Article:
Preview: March Promises a Great Start
January, February, March, and April; these are not just the four months leading into May, but for moviegoers they’re the months leading into the summer movie season. The result has been to deem these months as a “cinematic wasteland”, where the garbage films go to die (particularly January and February). But if 2016 taught us anything, perhaps the summer movie season is becoming a thing in the past.
Looking specifically at the month of March, 2016 gave us commercial hits such as Zootopia, Batman v Superman: Dawn of Justice, and 10 Cloverfield Lane, along with independent limited releases like Hello My Name is Doris, Eye in the Sky, Midnight Special, and Everybody Wants Some!! Say what you will about some of these critical flops (looking at you Zack Snyder), but many of these ended up on some critics top 10 films of the entire year (Midnight Special and Everybody Wants Some!! topped both my and JD’s respective top 10 lists) and were financially successful. Even Zootopia went on to win the Oscar for Best Animated Film. So if March 2016 was any indication, March 2017 should be just as strong, if not stronger, right? Perhaps this just might be the case.
The blockbuster game for all of 2017 officially starts in March, believe it or not, which sees the releases of Logan, Kong: Skull Island, and Beauty and the Beast. While I have some personal apprehensions around Kong: Skull Island and Beauty and the Beast, you can’t expect any of these films to flop financially; Logan is already being hailed as possibly the best X-Men film yet, Kong: Skull Island has the anticipation of building yet another cinematic universe which will eventually see King Kong and Godzilla battle it out, and Disney’s string of live-action remakes have been nothing but hits as of late. These three films alone should mean one thing for March regardless of anticipation or quality, and that’s $$$.
The second half of March, however, perhaps not so good. After the above three-way juggernaut, March sees the releases of Power Rangers, the sci-fi thriller Life, and the live-action adaptation of Ghost in the Shell. This raises questions around the confidence in such properties, whether the nostalgia for Saban’s Mighty Morphen Power Rangers still holds strong, if the all-star cast of Life (Ryan Reynolds, Jake Gyllenhaal, and Rebecca Ferguson) has enough to give it an interest boost, or if the fanbase is indeed there around the original manga or anime version of Ghost in the Shell. I can certainly tell you that my apprehensions are strong for all these films. I grew up on Saban’s Power Rangers but can’t shake the dreaded hunch that this will be a flop. Life boasts a strong cast but with a director I’m not a fan of, and none of the marketing for Ghost in the Shell has appealed to me in the slightest. I do love being wrong, and will welcome surprises for any of these films, but I’m not holding out much hope. I’m also not so sure The Boss Baby and CHiPs are even worth talking about.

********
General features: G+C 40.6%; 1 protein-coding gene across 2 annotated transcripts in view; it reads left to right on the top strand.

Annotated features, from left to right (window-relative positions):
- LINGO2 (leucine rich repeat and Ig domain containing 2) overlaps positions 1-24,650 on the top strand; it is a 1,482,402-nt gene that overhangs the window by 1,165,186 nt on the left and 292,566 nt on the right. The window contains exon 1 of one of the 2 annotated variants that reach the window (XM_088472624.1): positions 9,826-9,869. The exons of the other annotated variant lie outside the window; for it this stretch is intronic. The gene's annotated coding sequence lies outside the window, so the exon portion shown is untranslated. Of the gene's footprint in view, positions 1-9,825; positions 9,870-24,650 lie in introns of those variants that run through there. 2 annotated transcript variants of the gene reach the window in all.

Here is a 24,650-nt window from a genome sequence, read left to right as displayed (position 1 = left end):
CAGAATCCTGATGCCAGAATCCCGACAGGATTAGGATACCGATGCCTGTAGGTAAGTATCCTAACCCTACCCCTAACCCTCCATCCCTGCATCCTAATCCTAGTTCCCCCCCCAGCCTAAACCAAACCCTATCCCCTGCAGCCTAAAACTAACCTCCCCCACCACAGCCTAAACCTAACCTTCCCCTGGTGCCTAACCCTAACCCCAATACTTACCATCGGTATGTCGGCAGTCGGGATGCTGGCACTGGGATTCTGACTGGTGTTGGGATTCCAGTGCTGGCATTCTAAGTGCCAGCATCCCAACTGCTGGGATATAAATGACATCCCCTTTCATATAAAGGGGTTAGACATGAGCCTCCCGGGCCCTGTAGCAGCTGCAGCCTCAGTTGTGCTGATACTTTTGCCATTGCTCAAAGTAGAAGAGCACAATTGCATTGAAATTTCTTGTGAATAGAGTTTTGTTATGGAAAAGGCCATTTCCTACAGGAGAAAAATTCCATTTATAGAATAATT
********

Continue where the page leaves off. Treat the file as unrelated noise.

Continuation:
But if the end of March appears weak for blockbusters, there’s always the independent circuit to keep us occupied, and March 2017 appears nicely well stocked. This March gives us the long-awaited sequel to Trainspotting in T2: Trainspotting (with the original cast and director returning), the horror flick Raw, the latest from Oliver Assayas and Kristen Stewart in Personal Shopper, Terrance Malick’s Song to Song, Niki Caro and Jessica Chastain’s The Zookeeper’s Wife, and the latest horror flick from A24 in The Blackcoat’s Daughter. I certainly have my concerns around Danny Boyle and Terrance Malick, but with my absolute admiration for the original Trainspotting and Malick’s work pre-To the Wonder or Knight of Cups, perhaps I can be wowed. You can also never bet against Assayas and Stewart working together, but it’s the horror flicks in Raw and The Blackcoat’s Daughter that have my full attention; early buzz from Sundance gives Raw a welcomed edge, and in my experience I’ve learned to never bet against A24.
Long story short (too late, I know), March 2017 certainly looks interesting, if not commercially bipolar. Here’s hoping for yet another string of big bucks and big surprises.